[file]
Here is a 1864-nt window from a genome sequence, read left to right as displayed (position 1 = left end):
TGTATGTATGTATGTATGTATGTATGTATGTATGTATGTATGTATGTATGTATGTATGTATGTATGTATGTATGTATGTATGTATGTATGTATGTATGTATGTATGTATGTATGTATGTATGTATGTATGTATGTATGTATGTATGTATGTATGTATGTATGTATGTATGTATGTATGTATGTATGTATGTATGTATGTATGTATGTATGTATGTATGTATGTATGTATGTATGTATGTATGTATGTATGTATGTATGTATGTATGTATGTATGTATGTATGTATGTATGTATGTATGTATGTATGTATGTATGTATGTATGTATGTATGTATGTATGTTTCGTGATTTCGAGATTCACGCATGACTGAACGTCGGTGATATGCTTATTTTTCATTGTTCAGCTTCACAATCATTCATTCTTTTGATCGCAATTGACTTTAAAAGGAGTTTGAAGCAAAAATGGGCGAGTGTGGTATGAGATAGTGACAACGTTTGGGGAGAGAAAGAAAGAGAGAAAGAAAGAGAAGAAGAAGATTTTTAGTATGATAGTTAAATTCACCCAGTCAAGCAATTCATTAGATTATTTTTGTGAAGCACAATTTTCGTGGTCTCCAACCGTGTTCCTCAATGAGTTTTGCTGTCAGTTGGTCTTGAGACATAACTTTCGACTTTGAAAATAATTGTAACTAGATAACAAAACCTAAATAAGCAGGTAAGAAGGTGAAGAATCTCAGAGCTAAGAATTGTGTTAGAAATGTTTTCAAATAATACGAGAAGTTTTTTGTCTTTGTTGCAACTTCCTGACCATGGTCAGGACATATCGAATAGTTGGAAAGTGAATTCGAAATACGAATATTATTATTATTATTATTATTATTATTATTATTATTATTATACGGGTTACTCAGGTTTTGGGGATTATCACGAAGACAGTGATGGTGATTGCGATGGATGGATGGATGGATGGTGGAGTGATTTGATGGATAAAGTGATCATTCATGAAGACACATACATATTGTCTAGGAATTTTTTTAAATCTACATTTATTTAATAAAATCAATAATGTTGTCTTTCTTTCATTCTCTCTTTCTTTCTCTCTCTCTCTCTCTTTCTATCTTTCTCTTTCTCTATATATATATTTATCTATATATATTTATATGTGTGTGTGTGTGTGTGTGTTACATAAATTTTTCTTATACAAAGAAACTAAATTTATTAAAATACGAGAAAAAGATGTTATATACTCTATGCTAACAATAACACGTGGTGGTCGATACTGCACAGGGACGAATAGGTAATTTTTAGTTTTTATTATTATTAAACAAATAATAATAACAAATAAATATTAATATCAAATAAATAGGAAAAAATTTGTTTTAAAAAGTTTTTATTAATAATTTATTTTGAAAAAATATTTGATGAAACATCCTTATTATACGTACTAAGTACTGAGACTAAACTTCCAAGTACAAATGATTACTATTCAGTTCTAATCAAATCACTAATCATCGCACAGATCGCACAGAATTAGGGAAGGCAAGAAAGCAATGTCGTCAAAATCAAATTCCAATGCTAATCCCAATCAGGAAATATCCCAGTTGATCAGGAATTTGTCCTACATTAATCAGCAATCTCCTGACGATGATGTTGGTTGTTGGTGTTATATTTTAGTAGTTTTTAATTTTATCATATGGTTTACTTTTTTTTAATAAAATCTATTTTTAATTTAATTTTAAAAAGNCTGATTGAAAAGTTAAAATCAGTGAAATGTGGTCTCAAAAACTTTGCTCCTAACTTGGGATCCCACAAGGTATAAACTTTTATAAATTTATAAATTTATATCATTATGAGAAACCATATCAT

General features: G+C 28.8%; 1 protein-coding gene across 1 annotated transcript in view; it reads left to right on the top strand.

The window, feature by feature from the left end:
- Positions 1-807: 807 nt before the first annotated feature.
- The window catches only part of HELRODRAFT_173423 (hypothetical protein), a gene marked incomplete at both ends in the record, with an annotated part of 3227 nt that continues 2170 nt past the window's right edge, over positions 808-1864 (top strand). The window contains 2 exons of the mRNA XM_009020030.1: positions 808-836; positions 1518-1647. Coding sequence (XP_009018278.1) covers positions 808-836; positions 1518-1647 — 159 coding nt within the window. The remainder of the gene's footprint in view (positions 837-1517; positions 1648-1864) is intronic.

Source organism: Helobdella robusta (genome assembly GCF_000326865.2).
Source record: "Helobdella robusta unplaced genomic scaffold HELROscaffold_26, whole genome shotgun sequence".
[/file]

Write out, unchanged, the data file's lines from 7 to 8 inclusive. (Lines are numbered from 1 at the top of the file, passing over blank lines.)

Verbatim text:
Source organism: Helobdella robusta (genome assembly GCF_000326865.2).
Source record: "Helobdella robusta unplaced genomic scaffold HELROscaffold_26, whole genome shotgun sequence".